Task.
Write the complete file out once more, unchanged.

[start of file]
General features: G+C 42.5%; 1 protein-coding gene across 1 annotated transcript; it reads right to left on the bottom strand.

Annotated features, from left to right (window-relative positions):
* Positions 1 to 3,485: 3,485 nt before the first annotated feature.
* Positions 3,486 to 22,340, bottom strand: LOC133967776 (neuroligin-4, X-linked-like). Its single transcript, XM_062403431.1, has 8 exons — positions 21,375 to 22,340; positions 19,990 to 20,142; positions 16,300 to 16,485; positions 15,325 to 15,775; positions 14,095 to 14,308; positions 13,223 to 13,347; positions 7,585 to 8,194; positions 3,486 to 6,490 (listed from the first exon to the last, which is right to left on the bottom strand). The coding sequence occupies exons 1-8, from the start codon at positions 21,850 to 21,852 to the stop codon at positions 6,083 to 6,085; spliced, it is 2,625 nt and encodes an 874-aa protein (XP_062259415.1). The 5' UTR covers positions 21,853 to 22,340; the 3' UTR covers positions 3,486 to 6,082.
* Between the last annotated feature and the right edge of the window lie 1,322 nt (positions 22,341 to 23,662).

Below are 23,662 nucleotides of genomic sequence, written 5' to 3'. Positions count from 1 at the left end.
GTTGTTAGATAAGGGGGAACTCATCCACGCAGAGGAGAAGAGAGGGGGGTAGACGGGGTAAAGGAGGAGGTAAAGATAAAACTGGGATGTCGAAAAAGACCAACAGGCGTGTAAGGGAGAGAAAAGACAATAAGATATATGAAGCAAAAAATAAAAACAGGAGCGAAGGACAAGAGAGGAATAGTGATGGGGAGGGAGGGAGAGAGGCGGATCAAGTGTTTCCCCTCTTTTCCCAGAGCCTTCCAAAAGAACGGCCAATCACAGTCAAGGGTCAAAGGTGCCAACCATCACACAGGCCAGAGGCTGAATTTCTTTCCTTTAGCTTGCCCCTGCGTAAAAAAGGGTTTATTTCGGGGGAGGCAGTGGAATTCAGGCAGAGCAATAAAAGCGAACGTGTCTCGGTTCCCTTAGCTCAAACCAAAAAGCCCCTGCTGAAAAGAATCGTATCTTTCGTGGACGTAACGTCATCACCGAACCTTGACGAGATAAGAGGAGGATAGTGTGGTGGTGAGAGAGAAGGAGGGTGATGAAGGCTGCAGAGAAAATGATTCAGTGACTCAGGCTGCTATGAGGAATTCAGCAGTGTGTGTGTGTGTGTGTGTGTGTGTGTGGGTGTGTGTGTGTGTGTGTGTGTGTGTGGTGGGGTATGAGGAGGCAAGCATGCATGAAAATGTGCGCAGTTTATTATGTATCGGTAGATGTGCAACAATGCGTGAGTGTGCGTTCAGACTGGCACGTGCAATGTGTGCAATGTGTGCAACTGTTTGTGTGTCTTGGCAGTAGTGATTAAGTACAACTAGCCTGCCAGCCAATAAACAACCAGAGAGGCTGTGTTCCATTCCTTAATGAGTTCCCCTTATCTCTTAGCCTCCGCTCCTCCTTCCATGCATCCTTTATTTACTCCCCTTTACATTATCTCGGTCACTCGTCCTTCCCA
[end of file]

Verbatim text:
General features: G+C 42.5%; 1 protein-coding gene across 1 annotated transcript; it reads right to left on the bottom strand.

Annotated features, from left to right (window-relative positions):
* Positions 1 to 3,485: 3,485 nt before the first annotated feature.
* Positions 3,486 to 22,340, bottom strand: LOC133967776 (neuroligin-4, X-linked-like). Its single transcript, XM_062403431.1, has 8 exons — positions 21,375 to 22,340; positions 19,990 to 20,142; positions 16,300 to 16,485; positions 15,325 to 15,775; positions 14,095 to 14,308; positions 13,223 to 13,347; positions 7,585 to 8,194; positions 3,486 to 6,490 (listed from the first exon to the last, which is right to left on the bottom strand). The coding sequence occupies exons 1-8, from the start codon at positions 21,850 to 21,852 to the stop codon at positions 6,083 to 6,085; spliced, it is 2,625 nt and encodes an 874-aa protein (XP_062259415.1). The 5' UTR covers positions 21,853 to 22,340; the 3' UTR covers positions 3,486 to 6,082.
* Between the last annotated feature and the right edge of the window lie 1,322 nt (positions 22,341 to 23,662).

Below are 23,662 nucleotides of genomic sequence, written 5' to 3'. Positions count from 1 at the left end.
GTTGTTAGATAAGGGGGAACTCATCCACGCAGAGGAGAAGAGAGGGGGGTAGACGGGGTAAAGGAGGAGGTAAAGATAAAACTGGGATGTCGAAAAAGACCAACAGGCGTGTAAGGGAGAGAAAAGACAATAAGATATATGAAGCAAAAAATAAAAACAGGAGCGAAGGACAAGAGAGGAATAGTGATGGGGAGGGAGGGAGAGAGGCGGATCAAGTGTTTCCCCTCTTTTCCCAGAGCCTTCCAAAAGAACGGCCAATCACAGTCAAGGGTCAAAGGTGCCAACCATCACACAGGCCAGAGGCTGAATTTCTTTCCTTTAGCTTGCCCCTGCGTAAAAAAGGGTTTATTTCGGGGGAGGCAGTGGAATTCAGGCAGAGCAATAAAAGCGAACGTGTCTCGGTTCCCTTAGCTCAAACCAAAAAGCCCCTGCTGAAAAGAATCGTATCTTTCGTGGACGTAACGTCATCACCGAACCTTGACGAGATAAGAGGAGGATAGTGTGGTGGTGAGAGAGAAGGAGGGTGATGAAGGCTGCAGAGAAAATGATTCAGTGACTCAGGCTGCTATGAGGAATTCAGCAGTGTGTGTGTGTGTGTGTGTGTGTGTGTGGGTGTGTGTGTGTGTGTGTGTGTGTGTGGTGGGGTATGAGGAGGCAAGCATGCATGAAAATGTGCGCAGTTTATTATGTATCGGTAGATGTGCAACAATGCGTGAGTGTGCGTTCAGACTGGCACGTGCAATGTGTGCAATGTGTGCAACTGTTTGTGTGTCTTGGCAGTAGTGATTAAGTACAACTAGCCTGCCAGCCAATAAACAACCAGAGAGGCTGTGTTCCATTCCTTAATGAGTTCCCCTTATCTCTTAGCCTCCGCTCCTCCTTCCATGCATCCTTTATTTACTCCCCTTTACATTATCTCGGTCACTCGTCCTTCCCA